Michelle PISKORSKI, Appellant, v. RON TONKIN TOYOTA, INC., an Oregon corporation, Respondent, Nicholas A. Hayes, Defendant.
Plaintiff was injured in a car accident. She sued the other driver, Nicholas Hayes, and his employer, Ron Tonkin Toyota, Inc. The trial court entered judgment in Tonkin's favor after ruling on summary judgment that Tonkin was neither directly nor vicariously liable for Hayes' acts. We affirm.
Because this case arises on Tonkin's summary judgment motion, we state the facts in the light most favorable to plaintiff. Brownstein, Rask, Arenz v. Pearson, 166 Or.App. 120, 122, 997 P.2d 300 (2000). Hayes was a sales manager for Tonkin. He was responsible for negotiating sales, appraising used cars, training salespeople, and assisting with advertising. Tonkin provided Hayes with a company car, or “demonstrator vehicle,” and Hayes signed a “Company Car (Demo) Agreement,” which required him, among other things, to maintain the car in accordance with the manufacturer's recommended maintenance schedule, keep it clean, and refrain from loaning the car to others.
On November 4, 1997, Hayes left work at Tonkin at approximately 5:00 p.m. He went first to the grocery store and then to a tavern. At approximately 7:30 p.m., Hayes ran a red light and hit plaintiff's car. Plaintiff sued both Hayes and Tonkin. Plaintiff's second amended complaint alleged that Tonkin negligently entrusted Hayes with a demonstrator vehicle when it knew or should have known that he was a dangerous driver. It also alleged that Tonkin was vicariously liable for Hayes' negligence because Hayes was acting within the course and scope of his employment when the accident occurred.
Tonkin moved for summary judgment. It submitted evidence that, in 1994, Hayes had applied for a job at a Tonkin dealership. On checking his driving record, Tonkin learned that he had no moving violations but that he had been involved in an accident in California in 1991. The record did not say who had been at fault. In 1996, Hayes applied to work at another Tonkin dealership. Tonkin checked his driving records again. The check showed no evidence of any license suspensions in the past. It also showed that Hayes had been cited on November 4, 1993, for careless driving. He had been convicted of that offense on December 8, 1993, and had entered into a diversion agreement for driving under the influence of intoxicants.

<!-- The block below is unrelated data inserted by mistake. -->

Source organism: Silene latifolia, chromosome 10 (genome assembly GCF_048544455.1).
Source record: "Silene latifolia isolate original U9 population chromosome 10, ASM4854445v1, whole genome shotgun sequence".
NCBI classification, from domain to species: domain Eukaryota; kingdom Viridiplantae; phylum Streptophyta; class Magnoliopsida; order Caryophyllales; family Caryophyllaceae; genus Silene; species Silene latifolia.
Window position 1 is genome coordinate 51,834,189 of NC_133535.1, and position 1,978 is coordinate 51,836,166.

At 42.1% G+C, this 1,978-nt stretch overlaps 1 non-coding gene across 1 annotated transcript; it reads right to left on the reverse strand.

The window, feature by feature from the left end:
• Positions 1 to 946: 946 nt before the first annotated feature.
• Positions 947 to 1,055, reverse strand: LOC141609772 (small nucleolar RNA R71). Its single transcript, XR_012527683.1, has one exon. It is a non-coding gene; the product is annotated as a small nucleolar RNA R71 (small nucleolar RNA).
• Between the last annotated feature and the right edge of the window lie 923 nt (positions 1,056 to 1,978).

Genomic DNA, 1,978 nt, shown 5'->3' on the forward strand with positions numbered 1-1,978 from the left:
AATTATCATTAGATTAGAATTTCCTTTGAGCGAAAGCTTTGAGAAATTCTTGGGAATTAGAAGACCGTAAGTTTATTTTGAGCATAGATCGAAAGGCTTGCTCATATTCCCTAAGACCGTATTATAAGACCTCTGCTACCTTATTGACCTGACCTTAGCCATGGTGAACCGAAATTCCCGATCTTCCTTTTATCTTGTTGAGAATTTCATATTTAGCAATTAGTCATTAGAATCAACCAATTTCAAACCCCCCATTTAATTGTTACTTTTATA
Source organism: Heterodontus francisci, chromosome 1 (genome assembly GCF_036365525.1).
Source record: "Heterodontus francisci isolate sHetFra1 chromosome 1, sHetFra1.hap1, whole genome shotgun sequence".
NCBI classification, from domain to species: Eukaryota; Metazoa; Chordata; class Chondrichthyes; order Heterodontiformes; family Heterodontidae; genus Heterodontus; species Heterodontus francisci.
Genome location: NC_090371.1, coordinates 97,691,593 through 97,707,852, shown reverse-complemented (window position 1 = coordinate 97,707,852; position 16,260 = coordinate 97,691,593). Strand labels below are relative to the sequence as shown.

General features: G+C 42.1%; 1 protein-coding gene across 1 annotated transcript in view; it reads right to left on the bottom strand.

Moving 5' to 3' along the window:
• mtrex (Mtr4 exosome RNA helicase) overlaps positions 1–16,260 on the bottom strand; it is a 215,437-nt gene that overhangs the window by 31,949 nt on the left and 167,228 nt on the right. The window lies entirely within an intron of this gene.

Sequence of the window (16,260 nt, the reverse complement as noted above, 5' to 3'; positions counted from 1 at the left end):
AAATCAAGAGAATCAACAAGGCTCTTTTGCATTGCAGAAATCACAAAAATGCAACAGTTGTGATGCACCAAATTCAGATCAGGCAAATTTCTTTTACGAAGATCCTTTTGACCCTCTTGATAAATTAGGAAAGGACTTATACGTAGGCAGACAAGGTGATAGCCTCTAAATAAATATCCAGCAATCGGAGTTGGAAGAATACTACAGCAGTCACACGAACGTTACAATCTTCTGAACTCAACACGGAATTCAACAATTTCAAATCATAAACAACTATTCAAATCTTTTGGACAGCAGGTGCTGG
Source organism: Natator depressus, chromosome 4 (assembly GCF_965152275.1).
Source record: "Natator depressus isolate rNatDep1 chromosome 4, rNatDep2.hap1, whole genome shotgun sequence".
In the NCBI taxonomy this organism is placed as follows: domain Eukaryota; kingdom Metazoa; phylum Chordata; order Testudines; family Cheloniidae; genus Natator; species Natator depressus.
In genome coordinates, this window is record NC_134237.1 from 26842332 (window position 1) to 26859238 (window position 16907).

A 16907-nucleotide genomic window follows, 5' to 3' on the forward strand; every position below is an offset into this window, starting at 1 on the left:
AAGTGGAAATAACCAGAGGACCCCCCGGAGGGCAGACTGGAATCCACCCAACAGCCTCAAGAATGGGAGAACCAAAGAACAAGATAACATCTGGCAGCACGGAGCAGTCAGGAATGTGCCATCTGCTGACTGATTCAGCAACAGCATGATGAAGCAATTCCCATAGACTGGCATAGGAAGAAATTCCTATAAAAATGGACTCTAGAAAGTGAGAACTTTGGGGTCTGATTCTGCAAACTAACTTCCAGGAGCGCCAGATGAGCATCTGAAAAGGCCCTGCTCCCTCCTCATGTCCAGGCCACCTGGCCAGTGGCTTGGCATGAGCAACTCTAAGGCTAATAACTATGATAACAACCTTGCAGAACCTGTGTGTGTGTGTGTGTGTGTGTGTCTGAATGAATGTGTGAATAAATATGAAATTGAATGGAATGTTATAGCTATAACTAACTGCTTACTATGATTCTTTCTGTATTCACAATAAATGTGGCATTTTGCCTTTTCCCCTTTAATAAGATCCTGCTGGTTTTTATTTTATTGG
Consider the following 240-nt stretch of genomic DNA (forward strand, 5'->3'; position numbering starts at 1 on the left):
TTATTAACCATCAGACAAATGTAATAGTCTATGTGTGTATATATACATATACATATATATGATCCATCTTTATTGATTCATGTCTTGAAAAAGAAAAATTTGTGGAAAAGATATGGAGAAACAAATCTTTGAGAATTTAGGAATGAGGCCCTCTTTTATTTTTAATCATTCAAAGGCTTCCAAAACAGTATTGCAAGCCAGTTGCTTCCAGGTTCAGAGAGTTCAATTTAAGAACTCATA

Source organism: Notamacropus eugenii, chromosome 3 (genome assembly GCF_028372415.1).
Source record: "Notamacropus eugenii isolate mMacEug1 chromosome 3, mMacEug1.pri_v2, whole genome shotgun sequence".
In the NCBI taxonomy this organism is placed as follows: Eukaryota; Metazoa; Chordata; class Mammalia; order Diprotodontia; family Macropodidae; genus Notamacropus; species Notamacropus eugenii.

Tonkin initially denied Hayes the use of a company car because three years had not passed since the 1993 citation. On November 6, 1996, Tonkin gave Hayes a company car to drive because, at that point, three years had passed without incident. Hayes left Tonkin to take another job but soon returned to Tonkin's Honda dealership, where he was given a company car. On October 8, 1997, Tonkin transferred him to its Toyota dealership to work as a sales manager and again provided him with a company car. He was driving a company car when he hit plaintiff's car on November 4, 1997.